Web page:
7 Best Australian Outback Towns to Visit

7 Best Australian Outback Towns to Visit

Outback Australia is filled with off-the-beaten track settlements and towns, creating the perfect excuse for a road trip adventure.

Offering authentic laid-back experiences set in diverse country landscapes, the Australian Outback contains a rich past, ranging from ancient Indigenous Culture to nineteenth century Pioneer History.

Because of the remote locations of outback towns, many travellers prefer to journey by motorhome or 4WD campervan – allowing them to set their own travel pace and schedule.

Whichever way you choose to embark on your road trip, if you’re needing a little destination inspiration, here is a list of suggestions outlining 7 of the best Australian Outback towns to visit and why.

Coober Pedy, SA

Coober Pedy is a desert community established around the abundant opal mines that attracted pioneers from around the world. In fact, Australia distributes around 95% of the world’s opal, and the majority of it comes from the Coober Pedy mines.

The extreme heat that affects this region has led to one of Coober Pedy’s most famous attractions, which is their unique underground housing.  Many residents live in subterranean dwellings called burrows, and while in town you have the opportunity to visit one. There are also several underground museums to tour and even a few churches!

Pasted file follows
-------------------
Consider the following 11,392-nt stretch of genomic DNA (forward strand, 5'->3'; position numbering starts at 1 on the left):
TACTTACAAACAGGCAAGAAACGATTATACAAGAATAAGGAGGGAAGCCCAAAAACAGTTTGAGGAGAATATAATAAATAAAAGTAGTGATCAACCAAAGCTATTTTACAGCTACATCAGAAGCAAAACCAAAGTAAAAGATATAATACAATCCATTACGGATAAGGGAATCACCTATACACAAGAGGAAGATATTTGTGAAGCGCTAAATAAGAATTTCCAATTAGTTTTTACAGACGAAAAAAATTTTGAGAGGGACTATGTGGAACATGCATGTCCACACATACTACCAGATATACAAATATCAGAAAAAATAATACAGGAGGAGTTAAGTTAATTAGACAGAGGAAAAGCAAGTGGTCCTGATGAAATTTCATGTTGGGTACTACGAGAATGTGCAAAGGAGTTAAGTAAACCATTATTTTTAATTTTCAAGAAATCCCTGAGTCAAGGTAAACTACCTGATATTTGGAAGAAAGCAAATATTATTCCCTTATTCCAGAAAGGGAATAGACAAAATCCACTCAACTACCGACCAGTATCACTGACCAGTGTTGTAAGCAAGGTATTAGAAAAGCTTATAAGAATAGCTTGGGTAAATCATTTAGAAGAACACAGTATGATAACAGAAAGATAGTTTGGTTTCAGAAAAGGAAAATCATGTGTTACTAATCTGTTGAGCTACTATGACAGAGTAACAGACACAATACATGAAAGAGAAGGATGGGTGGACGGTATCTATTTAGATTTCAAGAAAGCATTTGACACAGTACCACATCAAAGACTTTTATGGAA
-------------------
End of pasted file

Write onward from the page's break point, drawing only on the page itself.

You can’t visit Coober Pedy without exploring an opal mine, and you have a choice of many. Some will even let you try your luck at opal noodling, so you can bring home your own gemstone. If you are an animal lover, you won’t want to miss Josephine’s, a refuge for kangaroo joeys who have been orphaned.

For the ultimate underground experience stay a night or two at the local underground motel, and if travelling by campervan hire or pitching a tent, you may wish to camp at Riba’s - the world’s only underground tourist park.

Coober Pedy, South Australia

Alice Springs, NT

When you say “Australian Outback” many people immediately think of the Northern Territory… and Alice Springs, right in the heart of the country’s Red Centre, is the ultimate outback town!

Much more than a small desert township in the middle of nowhere, Alice is rich with outback pioneer history, Indigenous culture and surrounded by some of the most beautiful Australian landscapes.

The Alice Springs Desert Park allows visitors to explore enchanting outback landscapes. The parks Nocturnal House will have you marvelling at the native wildlife, and the knowledgeable Indigenous guides will inspire you with insight into ancient Aboriginal culture.

The Royal Flying Doctors original base was founded here in 1939, and is still a working centre today. Their location is open to visitors, who can tour their museum and explore their interactive exhibits, which provide insight into the crucial service that they provide to remote regions of Australia.